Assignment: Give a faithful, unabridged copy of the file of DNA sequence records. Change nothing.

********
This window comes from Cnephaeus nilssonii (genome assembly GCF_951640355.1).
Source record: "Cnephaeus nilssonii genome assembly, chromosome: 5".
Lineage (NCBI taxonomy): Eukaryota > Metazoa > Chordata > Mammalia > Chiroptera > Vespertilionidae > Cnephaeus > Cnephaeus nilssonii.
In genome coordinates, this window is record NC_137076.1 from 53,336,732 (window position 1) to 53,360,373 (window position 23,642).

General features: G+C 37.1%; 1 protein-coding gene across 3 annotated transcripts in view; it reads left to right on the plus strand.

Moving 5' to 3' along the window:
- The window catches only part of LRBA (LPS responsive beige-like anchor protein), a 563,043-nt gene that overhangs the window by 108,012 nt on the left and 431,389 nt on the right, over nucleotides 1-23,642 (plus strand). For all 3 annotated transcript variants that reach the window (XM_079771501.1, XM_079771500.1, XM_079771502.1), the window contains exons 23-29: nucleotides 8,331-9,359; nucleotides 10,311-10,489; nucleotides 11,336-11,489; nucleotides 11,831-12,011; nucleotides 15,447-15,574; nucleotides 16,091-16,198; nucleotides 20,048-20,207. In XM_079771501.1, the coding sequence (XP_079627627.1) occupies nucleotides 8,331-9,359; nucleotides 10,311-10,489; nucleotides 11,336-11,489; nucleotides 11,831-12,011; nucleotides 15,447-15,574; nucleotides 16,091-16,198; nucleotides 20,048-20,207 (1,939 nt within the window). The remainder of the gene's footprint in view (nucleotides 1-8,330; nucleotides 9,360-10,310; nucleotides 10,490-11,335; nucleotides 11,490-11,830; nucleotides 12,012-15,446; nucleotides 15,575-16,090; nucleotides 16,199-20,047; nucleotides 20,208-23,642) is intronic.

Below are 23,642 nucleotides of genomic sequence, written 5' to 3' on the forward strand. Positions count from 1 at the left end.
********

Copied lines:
This window comes from Cnephaeus nilssonii (genome assembly GCF_951640355.1).
Source record: "Cnephaeus nilssonii genome assembly, chromosome: 5".
Lineage (NCBI taxonomy): Eukaryota > Metazoa > Chordata > Mammalia > Chiroptera > Vespertilionidae > Cnephaeus > Cnephaeus nilssonii.
In genome coordinates, this window is record NC_137076.1 from 53,336,732 (window position 1) to 53,360,373 (window position 23,642).

General features: G+C 37.1%; 1 protein-coding gene across 3 annotated transcripts in view; it reads left to right on the plus strand.

Moving 5' to 3' along the window:
- The window catches only part of LRBA (LPS responsive beige-like anchor protein), a 563,043-nt gene that overhangs the window by 108,012 nt on the left and 431,389 nt on the right, over nucleotides 1-23,642 (plus strand). For all 3 annotated transcript variants that reach the window (XM_079771501.1, XM_079771500.1, XM_079771502.1), the window contains exons 23-29: nucleotides 8,331-9,359; nucleotides 10,311-10,489; nucleotides 11,336-11,489; nucleotides 11,831-12,011; nucleotides 15,447-15,574; nucleotides 16,091-16,198; nucleotides 20,048-20,207. In XM_079771501.1, the coding sequence (XP_079627627.1) occupies nucleotides 8,331-9,359; nucleotides 10,311-10,489; nucleotides 11,336-11,489; nucleotides 11,831-12,011; nucleotides 15,447-15,574; nucleotides 16,091-16,198; nucleotides 20,048-20,207 (1,939 nt within the window). The remainder of the gene's footprint in view (nucleotides 1-8,330; nucleotides 9,360-10,310; nucleotides 10,490-11,335; nucleotides 11,490-11,830; nucleotides 12,012-15,446; nucleotides 15,575-16,090; nucleotides 16,199-20,047; nucleotides 20,208-23,642) is intronic.

Below are 23,642 nucleotides of genomic sequence, written 5' to 3' on the forward strand. Positions count from 1 at the left end.